Wild Bill (1995) – Review

2 Stars

Walter Hill is a director who has shown a deep seeded fascinated with the western genre throughout his career. By his own admission, he approaches all of his films as if they were part of this almost forgotten genre. Working hard to deliver a Tombstone type experience, Hill is up against a wall with his revisionist take on the legendary gunfighter/lawman ‘Wild’ Bill Hickok. Anchored by an off-beat performance from Jeff Bridges, Hickok never comes off as anything other than a grumpy killer. The movie is slow-paced and the final shootout is poorly executed. However, this is not a total failure, there are enough interesting scenes that I began to grow frustrated that the screenplay moved in episodic segments with undefined linear continuity.
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The Warriors (1979) – Review

3 Stars

Giving us a hellish vision of new York in the near future, a surreal parallel world in which the streets are void of regular people. On these mean streets it’s either gang member or cop, both of whom of members of the Warriors gang are running from. 60,000 of the cities toughest hoods and 20,000 police officers are searching for the nine members that compromise the street hang from Coney Island known as the Warriors.
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Bullet to the Head (2013) – Review

3 Stars

Sylvester Stallone plays hitman Jimmy Bobo, who along with his partner Louis Blanchard (Jon Seda) get caught up in a plot involving corrupt cops and gangsters. The two are hired to kill a cop, Hank Greely (Holt McCallany), who is blackmailing Robert Morel (Adewale Akinnuoye-Agbaje), the new gangster in town. All goes as planned until Keegan (Jason Momoa), Morel’s hired gun, shows up at a bar Bobo and Blanchard are celebrating at. He kills Blanchard and tussles with Bobo, but retreats when he’s unable to finish him off. Detective Taylor Kwon (Sung Kang) arrives in New Orleans from Washington D.C. to investigate Greely’s death. He deduces Bobo’s involvement and the two tentatively agree to work together to discover their partner’s killer. Kwon disapproves of Bobo’s shoot first ask questions later style, but the duo have made it further together than they would have apart. Things heat up when Bobo’s daughter, Lisa (Sarah Shahi), is taken hostage and Morel plays his final hand. Can Jimmy save his daughter, get the bad guy and avoid arrest from Kwon in the end?
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Target Practice (2008) – Review

4 Stars

On the way to a remote location to enjoy fishing and drinking, a group of five friends encounter a violent hostile militia bent on killing each one of them. That’s the basic setup for Target Practice, the ambitious and exhilarating debut film from Richmond Riedel. A former editor, Riedel shows himself to be a gifted filmmaker and an exciting new talent on the scene. His film is like a Ludlum novel mixed with Walter Hill’s Southern Comfort wrapped in the visual stylings of Peter Berg.
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48 Hrs. (1982) – Review

3 1/2 Stars

Walter Hill’s 48 Hrs. is a modern classic most fondly remembered for being the impressive film debut of Eddie Murphy. The comic genius of Murphy aside, this is a violent crime thriller with atmospheric cinematography by Ric Waite, a rousing score from James Horner and top notch direction from Hill. Many point to this as the beginning of the ‘Buddy Cop’ sub genre and even the ‘High Concept’ film; each are valid arguments. However unlike the hundreds of sub-par imitations and variations that followed in its wake, 48 Hrs. is well written and acted.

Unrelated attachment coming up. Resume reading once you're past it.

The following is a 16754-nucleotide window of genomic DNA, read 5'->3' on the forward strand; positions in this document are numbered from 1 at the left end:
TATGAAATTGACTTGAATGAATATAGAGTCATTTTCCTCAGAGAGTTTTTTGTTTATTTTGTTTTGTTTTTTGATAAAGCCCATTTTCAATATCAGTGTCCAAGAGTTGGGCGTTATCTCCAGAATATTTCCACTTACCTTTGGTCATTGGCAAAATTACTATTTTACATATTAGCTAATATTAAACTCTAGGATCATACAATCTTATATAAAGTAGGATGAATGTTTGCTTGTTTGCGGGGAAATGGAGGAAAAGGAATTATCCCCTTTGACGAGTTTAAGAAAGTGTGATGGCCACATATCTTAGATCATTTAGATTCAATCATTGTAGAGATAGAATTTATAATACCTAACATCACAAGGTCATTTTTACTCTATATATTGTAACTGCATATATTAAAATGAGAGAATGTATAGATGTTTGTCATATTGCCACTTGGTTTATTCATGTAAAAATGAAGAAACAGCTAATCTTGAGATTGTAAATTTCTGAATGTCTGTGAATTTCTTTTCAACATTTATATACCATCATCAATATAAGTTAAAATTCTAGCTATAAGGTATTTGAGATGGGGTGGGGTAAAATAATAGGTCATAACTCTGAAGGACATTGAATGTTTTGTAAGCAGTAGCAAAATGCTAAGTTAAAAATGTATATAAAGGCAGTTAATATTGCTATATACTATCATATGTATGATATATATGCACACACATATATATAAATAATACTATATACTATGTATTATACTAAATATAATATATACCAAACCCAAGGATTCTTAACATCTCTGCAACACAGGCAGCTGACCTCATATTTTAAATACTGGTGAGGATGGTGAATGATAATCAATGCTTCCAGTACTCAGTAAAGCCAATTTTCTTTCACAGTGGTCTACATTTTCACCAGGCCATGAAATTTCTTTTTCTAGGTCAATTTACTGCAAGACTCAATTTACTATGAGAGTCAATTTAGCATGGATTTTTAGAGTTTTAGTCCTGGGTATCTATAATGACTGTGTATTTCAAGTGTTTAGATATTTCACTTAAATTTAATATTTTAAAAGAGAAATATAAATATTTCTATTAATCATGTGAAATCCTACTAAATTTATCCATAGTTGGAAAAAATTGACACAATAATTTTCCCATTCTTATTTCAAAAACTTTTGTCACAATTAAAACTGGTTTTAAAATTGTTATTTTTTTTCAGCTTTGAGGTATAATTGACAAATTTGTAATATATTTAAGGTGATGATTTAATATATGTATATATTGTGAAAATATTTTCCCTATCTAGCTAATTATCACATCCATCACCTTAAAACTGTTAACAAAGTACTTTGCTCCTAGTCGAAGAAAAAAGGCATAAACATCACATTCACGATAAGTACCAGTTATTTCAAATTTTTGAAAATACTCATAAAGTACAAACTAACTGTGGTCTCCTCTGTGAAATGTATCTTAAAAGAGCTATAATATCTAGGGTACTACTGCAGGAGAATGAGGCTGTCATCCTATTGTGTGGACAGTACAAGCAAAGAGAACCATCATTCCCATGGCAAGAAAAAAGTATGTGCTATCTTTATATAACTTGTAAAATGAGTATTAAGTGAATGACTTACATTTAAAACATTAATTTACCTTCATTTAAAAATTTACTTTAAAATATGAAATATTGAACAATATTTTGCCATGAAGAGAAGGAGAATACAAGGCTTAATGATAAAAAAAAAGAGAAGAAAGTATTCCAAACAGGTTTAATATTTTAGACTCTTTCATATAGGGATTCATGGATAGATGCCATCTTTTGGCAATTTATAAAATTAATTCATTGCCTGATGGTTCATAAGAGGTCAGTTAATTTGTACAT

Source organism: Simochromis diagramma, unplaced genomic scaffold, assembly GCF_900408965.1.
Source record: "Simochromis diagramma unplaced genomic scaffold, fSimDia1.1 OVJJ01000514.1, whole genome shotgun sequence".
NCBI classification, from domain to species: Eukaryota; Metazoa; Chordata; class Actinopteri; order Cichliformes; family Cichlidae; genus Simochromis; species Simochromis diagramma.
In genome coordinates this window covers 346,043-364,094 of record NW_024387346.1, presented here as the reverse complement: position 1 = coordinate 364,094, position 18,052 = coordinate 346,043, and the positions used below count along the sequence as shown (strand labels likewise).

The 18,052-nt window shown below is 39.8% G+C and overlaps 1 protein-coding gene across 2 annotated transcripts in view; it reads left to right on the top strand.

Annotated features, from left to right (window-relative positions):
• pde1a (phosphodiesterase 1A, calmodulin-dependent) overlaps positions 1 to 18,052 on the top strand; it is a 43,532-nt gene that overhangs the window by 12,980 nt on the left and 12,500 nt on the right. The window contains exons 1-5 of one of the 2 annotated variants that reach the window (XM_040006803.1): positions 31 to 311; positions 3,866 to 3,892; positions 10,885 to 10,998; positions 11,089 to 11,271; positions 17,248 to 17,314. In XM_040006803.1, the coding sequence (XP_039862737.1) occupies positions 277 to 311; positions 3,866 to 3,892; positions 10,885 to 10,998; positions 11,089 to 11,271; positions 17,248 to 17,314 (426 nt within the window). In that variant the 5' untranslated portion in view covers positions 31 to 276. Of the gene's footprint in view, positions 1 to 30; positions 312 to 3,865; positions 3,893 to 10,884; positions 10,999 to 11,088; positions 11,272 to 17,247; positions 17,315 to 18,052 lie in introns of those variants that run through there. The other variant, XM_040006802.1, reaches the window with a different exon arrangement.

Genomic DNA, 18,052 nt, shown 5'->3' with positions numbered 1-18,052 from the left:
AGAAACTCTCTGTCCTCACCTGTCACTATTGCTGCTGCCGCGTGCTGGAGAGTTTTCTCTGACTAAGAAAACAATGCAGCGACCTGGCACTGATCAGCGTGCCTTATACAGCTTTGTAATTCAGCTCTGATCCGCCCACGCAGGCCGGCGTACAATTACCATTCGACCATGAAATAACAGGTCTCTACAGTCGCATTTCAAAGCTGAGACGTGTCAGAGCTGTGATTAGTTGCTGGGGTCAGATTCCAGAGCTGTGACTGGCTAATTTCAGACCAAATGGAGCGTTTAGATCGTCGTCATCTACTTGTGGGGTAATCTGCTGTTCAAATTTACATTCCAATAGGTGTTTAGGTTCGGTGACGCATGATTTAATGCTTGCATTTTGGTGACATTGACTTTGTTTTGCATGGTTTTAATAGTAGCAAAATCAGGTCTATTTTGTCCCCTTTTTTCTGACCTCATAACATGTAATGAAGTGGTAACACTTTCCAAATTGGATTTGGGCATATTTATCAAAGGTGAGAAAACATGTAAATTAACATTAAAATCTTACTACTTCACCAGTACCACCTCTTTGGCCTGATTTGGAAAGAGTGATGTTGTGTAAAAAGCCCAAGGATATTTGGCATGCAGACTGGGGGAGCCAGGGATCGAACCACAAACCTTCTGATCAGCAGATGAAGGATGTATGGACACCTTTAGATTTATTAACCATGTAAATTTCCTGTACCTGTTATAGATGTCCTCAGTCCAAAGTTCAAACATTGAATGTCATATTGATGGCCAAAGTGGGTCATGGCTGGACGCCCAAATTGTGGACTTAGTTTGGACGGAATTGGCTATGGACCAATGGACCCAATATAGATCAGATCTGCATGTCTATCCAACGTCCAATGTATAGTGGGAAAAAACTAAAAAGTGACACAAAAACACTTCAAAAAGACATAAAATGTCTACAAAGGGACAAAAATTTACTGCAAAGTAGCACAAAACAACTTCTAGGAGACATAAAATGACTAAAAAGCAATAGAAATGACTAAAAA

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Top 10 Best Boxing Movies

This best of boxing movies list features the top boxing movies of all time. In order to be included in this top 10 best boxing movies list boxing must have played a prominent role in a scene. Author discretion is the final criteria used to distinguish these best boxing films.

10. The Great White Hype – Ron Shelton (Bull Durham, White Men Can’t Jump) penned this comedic satire of professional prizefighting. Samuel L. Jackson is well cast as a ‘Don King’-like promoter who represents the champ and looks for a big angle to sell the next fight. Damon Waynes plays a comical version of Tyson with a real life problem, there is no competition for the reigning heavyweight champion. So Jackson digs into the past and finds the last man to beat him. An irishman (Peter Berg) who holds a KO victory back in the amateurs; no matter that the fighter has long since retired. Before long he is coaxed back into the ring for what is being sold as Black vs. White. A strong subtext in the script is the racial war that bubbles just below the surface of the sport. The story climaxes with a big fight the public is eager to see; that the main event is such a non-event it’s even more cynical than it sounds. Shelton’s gift as a comedic commentator on the world of boxing promotion is spot on. Jamie Foxx is very funny as is Jeff Goldblum in supporting roles.
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Undisputed (2002) – Review

3 1/2 Stars

Director Walter Hill has been making male-oriented action films since the early 1970s and Undisputed is another in a career full of gems from one of the cinema’s most underrated craftsman. Hill’s most notable film 48hrs put Eddie Murphy and (arguably) Nick Nolte on the map to stardom and riches. He is credited with inventing the ‘buddy cop’ genre that dominated movie screens in the 1980s. Once again Hill and co-writer David Giler have crafted a nifty B-movie; this time derived of genre elements from 1940s ‘noir’ thrillers and 70’s ‘exploitation’ films.
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